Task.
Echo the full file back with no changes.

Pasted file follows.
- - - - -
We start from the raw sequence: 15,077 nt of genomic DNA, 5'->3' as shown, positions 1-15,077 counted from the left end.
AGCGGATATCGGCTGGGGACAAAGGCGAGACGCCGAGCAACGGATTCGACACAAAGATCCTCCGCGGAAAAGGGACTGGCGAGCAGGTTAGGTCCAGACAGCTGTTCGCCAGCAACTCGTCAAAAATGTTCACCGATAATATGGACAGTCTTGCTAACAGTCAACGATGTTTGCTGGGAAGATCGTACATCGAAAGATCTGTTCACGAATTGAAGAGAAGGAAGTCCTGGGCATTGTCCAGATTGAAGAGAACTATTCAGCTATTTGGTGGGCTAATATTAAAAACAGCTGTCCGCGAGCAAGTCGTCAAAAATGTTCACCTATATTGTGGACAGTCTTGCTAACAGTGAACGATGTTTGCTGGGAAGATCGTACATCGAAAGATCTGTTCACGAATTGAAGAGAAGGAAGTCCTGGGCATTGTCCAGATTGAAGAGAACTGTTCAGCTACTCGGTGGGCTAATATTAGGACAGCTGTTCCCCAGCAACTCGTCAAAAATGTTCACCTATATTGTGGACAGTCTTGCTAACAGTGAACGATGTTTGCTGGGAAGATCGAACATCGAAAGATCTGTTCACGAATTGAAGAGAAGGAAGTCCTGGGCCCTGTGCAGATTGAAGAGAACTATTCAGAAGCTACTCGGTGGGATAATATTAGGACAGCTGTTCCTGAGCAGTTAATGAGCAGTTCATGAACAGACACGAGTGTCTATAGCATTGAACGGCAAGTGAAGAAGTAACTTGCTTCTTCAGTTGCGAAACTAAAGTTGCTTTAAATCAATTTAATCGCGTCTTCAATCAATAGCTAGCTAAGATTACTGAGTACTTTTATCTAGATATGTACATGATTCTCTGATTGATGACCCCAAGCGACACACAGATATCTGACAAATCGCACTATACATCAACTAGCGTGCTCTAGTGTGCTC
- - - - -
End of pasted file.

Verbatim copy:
We start from the raw sequence: 15,077 nt of genomic DNA, 5'->3' as shown, positions 1-15,077 counted from the left end.
AGCGGATATCGGCTGGGGACAAAGGCGAGACGCCGAGCAACGGATTCGACACAAAGATCCTCCGCGGAAAAGGGACTGGCGAGCAGGTTAGGTCCAGACAGCTGTTCGCCAGCAACTCGTCAAAAATGTTCACCGATAATATGGACAGTCTTGCTAACAGTCAACGATGTTTGCTGGGAAGATCGTACATCGAAAGATCTGTTCACGAATTGAAGAGAAGGAAGTCCTGGGCATTGTCCAGATTGAAGAGAACTATTCAGCTATTTGGTGGGCTAATATTAAAAACAGCTGTCCGCGAGCAAGTCGTCAAAAATGTTCACCTATATTGTGGACAGTCTTGCTAACAGTGAACGATGTTTGCTGGGAAGATCGTACATCGAAAGATCTGTTCACGAATTGAAGAGAAGGAAGTCCTGGGCATTGTCCAGATTGAAGAGAACTGTTCAGCTACTCGGTGGGCTAATATTAGGACAGCTGTTCCCCAGCAACTCGTCAAAAATGTTCACCTATATTGTGGACAGTCTTGCTAACAGTGAACGATGTTTGCTGGGAAGATCGAACATCGAAAGATCTGTTCACGAATTGAAGAGAAGGAAGTCCTGGGCCCTGTGCAGATTGAAGAGAACTATTCAGAAGCTACTCGGTGGGATAATATTAGGACAGCTGTTCCTGAGCAGTTAATGAGCAGTTCATGAACAGACACGAGTGTCTATAGCATTGAACGGCAAGTGAAGAAGTAACTTGCTTCTTCAGTTGCGAAACTAAAGTTGCTTTAAATCAATTTAATCGCGTCTTCAATCAATAGCTAGCTAAGATTACTGAGTACTTTTATCTAGATATGTACATGATTCTCTGATTGATGACCCCAAGCGACACACAGATATCTGACAAATCGCACTATACATCAACTAGCGTGCTCTAGTGTGCTC